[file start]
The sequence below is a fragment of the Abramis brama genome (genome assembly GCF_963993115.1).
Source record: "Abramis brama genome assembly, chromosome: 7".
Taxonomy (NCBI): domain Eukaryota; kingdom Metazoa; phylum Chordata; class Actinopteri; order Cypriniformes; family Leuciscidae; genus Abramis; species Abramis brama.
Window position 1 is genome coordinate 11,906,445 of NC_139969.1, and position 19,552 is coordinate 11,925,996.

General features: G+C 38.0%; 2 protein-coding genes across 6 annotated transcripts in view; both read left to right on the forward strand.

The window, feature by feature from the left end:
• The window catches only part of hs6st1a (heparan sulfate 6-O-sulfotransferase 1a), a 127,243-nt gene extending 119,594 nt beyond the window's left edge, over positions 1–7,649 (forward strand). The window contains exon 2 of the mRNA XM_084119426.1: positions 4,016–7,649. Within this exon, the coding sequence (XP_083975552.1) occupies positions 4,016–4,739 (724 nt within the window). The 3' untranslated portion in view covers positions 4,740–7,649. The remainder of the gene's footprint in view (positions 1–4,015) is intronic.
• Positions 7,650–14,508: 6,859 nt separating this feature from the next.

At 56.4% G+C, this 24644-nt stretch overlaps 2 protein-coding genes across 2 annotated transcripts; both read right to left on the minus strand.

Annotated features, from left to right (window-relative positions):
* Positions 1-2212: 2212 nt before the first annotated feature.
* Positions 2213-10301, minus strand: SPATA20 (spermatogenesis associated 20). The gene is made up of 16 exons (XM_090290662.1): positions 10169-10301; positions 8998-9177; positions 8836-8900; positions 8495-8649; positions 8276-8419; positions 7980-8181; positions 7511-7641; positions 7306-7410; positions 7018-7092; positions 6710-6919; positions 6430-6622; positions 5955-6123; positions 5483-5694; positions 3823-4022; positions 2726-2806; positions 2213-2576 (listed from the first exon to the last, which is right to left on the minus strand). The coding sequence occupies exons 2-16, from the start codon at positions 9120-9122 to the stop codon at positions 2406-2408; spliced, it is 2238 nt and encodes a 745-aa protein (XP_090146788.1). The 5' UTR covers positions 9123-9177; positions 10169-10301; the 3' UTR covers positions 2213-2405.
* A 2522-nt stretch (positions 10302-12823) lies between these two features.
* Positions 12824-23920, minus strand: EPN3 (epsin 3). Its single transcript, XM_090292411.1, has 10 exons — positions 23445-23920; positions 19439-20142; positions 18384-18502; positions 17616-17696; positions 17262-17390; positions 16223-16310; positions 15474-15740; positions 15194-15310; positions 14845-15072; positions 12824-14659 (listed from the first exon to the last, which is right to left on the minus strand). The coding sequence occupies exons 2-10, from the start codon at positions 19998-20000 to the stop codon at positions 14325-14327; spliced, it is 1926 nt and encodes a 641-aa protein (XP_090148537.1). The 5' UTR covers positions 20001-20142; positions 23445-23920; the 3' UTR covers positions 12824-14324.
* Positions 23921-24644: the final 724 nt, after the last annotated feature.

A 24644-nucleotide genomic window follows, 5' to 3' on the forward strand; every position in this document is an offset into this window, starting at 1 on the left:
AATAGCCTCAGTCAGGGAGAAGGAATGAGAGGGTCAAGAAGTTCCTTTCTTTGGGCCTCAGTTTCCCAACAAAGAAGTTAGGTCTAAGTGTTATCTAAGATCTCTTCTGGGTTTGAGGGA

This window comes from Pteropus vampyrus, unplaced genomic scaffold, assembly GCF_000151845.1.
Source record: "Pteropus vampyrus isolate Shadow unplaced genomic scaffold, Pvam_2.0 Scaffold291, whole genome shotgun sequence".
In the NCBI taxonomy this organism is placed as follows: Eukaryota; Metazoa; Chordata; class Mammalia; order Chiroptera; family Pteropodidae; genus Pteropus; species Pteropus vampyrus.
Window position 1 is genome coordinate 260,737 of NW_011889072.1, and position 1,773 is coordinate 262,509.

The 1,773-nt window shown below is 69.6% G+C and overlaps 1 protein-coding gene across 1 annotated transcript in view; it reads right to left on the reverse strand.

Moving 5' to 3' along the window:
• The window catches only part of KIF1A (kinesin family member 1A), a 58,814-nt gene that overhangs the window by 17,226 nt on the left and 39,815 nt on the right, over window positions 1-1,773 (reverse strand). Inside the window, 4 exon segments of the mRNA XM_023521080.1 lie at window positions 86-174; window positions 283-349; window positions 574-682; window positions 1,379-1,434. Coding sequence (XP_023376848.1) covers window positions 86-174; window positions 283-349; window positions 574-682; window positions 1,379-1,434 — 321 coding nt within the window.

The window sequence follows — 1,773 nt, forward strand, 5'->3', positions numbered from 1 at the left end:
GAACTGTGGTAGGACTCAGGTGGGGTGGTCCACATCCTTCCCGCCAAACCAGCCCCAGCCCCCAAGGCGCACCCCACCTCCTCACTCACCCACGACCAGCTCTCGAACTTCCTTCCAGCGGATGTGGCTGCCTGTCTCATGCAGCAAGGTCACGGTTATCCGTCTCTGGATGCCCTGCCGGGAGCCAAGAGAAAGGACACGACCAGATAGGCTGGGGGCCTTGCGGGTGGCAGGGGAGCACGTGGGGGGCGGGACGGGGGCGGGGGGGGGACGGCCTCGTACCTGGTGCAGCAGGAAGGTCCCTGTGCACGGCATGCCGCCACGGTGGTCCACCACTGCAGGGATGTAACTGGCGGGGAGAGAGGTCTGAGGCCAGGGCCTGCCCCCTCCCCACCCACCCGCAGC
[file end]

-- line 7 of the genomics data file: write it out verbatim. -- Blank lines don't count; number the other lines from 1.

• The window catches only part of hs6st1a (heparan sulfate 6-O-sulfotransferase 1a), a 127,243-nt gene extending 119,594 nt beyond the window's left edge, over positions 1–7,649 (forward strand). The window contains exon 2 of the mRNA XM_084119426.1: positions 4,016–7,649. Within this exon, the coding sequence (XP_083975552.1) occupies positions 4,016–4,739 (724 nt within the window). The 3' untranslated portion in view covers positions 4,740–7,649. The remainder of the gene's footprint in view (positions 1–4,015) is intronic.